That's the problem I have with Angela and Tony Wood. Their policies are dangerous, even deadly. How many other young people must die or have their lives shattered before they consider their daughter's death avenged? And of course, they and their ilk contribute to the disasterous global war on drugs. Angela and Tony Wood say that in Australia we just have a skirmish on drugs. They want a real war on drugs. So let me be the first to suggest they move to Mexico. Maybe if they see the war on drugs there, they might finally learn something.

Levelling Up On Motherhood

The new, first time mother is the subject of much mirth. She is expected to be oversensitive, paranoid, laying down the rules of what she will and will not do with her child, worried about everything. It was certainly true for me with BabyG. I obsessed about germs and sniffles. Dummies which fell on a freshly mopped floor were boiled for five minutes before going back in his mouth. I changed his clothes three times a day. The first time he fell off the bed (all babies do this at least once), I was ready to call 000, until DH the paediatric nurse talked me out of it.

That was then. Fast forward to today, when I bought BabyG a raisin cookie to keep him entertained whilst I did the shopping. He enjoyed the cookie greatly. He enjoyed it all over his clothes and hair and face, in fact. And as we passed a woman wheeling her newborn in a Bugaboo, delicately wrapped beneath a beautifully embroidered bunny rug, I heard her mutter about never letting her baby get that messy. I had a small chuckle, and realised I have levelled up; I am no longer a "new" mother. For I vowed I'd never let my baby get that messy, either. How else could I tell?

  • Realising BabyG's pants are on backwards and merely being grateful that, after ten minutes of wrangling, I managed to get them on him at all (that old line about dressing a toddler being like trying to get an unhappy octopus into a string shopping bag without any of the tentacles sticking out? A breeze compared to BabyG).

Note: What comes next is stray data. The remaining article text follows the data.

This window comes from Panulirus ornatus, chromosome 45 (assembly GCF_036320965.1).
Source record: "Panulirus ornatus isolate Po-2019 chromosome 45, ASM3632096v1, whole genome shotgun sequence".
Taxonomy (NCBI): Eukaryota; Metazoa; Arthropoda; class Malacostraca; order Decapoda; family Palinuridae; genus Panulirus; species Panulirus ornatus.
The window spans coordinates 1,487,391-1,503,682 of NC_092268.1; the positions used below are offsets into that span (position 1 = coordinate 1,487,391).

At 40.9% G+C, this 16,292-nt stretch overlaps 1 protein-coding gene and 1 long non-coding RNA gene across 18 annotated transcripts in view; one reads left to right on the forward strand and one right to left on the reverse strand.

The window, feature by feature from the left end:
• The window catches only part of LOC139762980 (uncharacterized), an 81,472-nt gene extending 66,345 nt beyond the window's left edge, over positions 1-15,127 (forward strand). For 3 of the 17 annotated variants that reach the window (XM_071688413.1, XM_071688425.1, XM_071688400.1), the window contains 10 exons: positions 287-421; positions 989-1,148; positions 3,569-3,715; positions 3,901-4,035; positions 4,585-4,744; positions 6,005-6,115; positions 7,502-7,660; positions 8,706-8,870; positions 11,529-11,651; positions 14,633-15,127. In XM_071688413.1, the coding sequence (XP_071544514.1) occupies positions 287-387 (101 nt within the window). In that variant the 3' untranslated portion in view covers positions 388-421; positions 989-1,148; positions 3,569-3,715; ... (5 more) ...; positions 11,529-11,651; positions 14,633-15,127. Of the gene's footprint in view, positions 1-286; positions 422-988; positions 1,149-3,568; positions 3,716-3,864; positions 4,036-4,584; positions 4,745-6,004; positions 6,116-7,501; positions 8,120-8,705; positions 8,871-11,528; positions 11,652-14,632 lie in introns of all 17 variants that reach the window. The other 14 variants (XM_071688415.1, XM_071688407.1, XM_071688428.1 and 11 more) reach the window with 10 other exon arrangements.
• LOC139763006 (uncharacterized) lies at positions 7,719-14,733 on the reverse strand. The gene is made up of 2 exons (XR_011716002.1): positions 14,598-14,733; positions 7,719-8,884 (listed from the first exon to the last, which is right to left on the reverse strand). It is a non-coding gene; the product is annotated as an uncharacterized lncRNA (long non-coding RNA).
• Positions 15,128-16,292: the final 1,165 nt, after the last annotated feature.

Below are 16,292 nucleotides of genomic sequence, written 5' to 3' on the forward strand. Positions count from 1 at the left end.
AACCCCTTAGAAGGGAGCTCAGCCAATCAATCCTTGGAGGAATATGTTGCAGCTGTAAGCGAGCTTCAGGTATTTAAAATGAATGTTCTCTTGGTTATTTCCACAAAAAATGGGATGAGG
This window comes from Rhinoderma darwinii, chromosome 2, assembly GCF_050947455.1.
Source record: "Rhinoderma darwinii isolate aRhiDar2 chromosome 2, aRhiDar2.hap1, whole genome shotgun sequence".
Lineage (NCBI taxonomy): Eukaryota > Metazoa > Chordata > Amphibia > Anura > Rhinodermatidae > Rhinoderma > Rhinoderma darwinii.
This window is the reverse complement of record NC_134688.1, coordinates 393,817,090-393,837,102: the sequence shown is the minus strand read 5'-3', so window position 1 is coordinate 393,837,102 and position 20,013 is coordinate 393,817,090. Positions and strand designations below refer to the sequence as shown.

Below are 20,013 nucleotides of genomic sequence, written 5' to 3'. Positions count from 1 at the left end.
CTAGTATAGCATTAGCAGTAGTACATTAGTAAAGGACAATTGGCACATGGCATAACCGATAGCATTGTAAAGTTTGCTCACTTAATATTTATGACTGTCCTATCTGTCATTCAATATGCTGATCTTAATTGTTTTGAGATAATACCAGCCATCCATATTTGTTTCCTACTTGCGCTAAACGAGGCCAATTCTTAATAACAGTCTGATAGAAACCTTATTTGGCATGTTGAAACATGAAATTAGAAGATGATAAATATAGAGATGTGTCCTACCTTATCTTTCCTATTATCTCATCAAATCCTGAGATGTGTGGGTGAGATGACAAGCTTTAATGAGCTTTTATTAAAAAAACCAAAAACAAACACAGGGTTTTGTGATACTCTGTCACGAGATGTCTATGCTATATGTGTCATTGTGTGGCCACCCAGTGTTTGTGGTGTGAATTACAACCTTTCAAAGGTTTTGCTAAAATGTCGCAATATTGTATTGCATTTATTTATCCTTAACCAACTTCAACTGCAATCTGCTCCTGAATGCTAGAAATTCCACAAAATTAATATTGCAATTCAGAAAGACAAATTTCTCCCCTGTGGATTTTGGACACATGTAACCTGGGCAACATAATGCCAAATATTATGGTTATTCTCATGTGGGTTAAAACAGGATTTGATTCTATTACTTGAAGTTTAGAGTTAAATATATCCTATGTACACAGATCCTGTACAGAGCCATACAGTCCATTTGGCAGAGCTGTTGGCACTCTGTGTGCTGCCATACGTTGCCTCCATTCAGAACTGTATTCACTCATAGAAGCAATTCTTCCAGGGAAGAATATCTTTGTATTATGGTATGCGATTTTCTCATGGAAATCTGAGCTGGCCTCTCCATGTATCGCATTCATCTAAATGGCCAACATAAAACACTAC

• Hearing a thump and a cry as BabyG bangs into something and yelling "be there in a minute!" then (quickly) finishing folding the laundry or mashing the potatoes.


  • Seeing him eat grass and figuring it's all good for his immune system. Actually, when we lived in Sydney, he would sometimes suck on the handrails on the train before we could stop him, and CityRail will surely provide him with all the immunity he could ever need, ever; there's germs on those trains that not even the CSIRO can identify.

  • There's slightly sad moments, too. I've already had to shop for BabyG in the boyswear departments in those insane stores that have decided size 1 does not qualify as a "baby". We have survived the first teeth. Oh, I know I have a long way to go. Toilet training is still not on the horizon, the first day of school too distant to contemplate, the first teenage sleepover - well, BabyG will never be that old, surely. I've got a lot to learn, I'm a long way off being a master. But I've levelled up from motherhood "beginner" to "novice", and I get to roll my eyes and smile knowingly at the mother who really just hopes her newborn will always be so untouched and pristine.